A new GBP half million microscope capable of looking at objects only slightly bigger than an atom has been officially unveiled at the University of Aberdeen. The scanning electron microscope is one of the best in Scotland and works using electrons instead of light.
It can be used to scan everything from rocks and metal to fungi and archaeological artefacts, magnifying them up to a million times.
There are a number of different detectors on the microscope. Several are used for high-resolution imaging at the scale of millimetres to nanometres which can be used, for example, to image the eyes of flies, or grains of sand in sandstone.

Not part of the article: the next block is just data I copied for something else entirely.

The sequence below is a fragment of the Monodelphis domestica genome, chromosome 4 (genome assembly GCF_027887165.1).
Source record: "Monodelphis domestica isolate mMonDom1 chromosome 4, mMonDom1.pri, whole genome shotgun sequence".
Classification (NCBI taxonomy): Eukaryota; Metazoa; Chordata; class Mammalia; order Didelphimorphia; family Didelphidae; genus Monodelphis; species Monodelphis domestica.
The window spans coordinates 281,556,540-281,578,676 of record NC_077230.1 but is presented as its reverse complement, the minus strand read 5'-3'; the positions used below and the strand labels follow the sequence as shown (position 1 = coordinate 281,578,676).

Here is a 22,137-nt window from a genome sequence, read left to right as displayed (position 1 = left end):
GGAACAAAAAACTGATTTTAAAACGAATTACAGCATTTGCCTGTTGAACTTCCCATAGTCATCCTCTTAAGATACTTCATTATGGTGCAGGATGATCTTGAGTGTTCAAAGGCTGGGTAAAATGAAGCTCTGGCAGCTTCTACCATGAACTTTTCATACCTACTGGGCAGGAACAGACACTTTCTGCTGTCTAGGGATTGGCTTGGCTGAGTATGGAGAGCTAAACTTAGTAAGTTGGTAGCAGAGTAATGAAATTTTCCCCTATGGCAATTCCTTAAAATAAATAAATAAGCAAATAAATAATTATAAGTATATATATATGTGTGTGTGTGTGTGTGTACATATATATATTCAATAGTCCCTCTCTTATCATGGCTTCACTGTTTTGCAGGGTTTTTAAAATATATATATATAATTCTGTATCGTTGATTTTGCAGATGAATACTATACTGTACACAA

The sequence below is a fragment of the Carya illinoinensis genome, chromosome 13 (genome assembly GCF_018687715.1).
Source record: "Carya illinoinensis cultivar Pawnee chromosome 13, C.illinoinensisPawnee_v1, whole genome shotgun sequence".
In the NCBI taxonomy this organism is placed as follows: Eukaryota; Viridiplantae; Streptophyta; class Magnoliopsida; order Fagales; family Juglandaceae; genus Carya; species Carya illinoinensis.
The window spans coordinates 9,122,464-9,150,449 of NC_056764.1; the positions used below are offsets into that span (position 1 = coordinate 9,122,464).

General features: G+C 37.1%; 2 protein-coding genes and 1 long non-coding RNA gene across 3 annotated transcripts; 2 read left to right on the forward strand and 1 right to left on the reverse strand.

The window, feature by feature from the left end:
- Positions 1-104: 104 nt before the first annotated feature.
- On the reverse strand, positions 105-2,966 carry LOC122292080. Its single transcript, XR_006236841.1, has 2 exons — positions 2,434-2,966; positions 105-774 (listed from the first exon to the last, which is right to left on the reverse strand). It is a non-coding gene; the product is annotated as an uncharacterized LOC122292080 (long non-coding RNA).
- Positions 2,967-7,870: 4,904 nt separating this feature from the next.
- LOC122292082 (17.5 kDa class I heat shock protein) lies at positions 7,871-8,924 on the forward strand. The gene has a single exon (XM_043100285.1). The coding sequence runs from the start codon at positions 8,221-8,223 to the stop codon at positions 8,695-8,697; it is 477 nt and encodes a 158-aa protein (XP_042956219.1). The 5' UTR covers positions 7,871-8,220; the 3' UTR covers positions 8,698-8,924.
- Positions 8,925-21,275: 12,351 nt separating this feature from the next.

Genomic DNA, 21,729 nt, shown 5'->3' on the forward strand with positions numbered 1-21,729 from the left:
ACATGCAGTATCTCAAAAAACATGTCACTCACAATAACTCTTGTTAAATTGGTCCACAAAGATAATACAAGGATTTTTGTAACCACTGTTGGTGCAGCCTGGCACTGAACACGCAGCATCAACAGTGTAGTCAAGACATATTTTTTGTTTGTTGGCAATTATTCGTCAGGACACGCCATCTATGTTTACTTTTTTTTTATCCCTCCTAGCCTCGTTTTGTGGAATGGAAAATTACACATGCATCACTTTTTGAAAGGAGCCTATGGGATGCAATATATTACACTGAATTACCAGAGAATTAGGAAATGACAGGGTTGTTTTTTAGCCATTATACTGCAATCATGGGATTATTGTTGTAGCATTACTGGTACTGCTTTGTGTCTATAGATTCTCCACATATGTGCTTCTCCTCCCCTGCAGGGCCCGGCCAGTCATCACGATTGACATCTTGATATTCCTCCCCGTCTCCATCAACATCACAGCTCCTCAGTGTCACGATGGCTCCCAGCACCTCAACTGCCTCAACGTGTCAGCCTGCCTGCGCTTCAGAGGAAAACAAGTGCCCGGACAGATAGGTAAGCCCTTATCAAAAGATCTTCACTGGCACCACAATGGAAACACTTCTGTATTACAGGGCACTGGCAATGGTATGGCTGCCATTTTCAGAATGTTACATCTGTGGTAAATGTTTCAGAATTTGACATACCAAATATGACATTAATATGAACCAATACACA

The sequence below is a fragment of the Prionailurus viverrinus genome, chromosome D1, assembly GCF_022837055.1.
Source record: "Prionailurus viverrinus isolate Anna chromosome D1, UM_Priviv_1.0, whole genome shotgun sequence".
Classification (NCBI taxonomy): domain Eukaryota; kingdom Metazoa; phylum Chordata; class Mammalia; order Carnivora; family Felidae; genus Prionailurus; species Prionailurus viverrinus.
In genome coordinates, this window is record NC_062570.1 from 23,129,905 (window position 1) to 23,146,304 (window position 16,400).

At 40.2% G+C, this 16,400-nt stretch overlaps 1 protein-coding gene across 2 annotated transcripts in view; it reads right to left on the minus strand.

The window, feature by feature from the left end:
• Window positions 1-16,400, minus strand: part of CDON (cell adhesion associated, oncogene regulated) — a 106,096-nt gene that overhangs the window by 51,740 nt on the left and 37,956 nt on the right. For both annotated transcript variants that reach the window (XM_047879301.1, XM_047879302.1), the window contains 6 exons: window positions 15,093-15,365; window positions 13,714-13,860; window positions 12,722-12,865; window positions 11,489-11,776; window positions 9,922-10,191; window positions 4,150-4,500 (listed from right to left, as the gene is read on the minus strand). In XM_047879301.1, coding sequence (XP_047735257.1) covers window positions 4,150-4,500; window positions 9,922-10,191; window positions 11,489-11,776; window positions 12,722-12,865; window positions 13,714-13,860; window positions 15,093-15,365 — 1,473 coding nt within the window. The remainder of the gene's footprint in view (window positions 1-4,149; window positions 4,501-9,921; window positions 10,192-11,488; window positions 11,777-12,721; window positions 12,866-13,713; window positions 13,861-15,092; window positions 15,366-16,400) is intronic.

Housed in a new facility called the Aberdeen Centre for Electron Microscopy, Analysis and Characterisation (ACEMAC), the microscope is supported by technicians who are highly skilled in both physical science applications, including geosciences, engineering and chemistry, as well as the biosciences and biomedical research.
As a teaching resource, it is possible to transmit live scans remotely to lecture theatres, allowing students a fully interactive experience.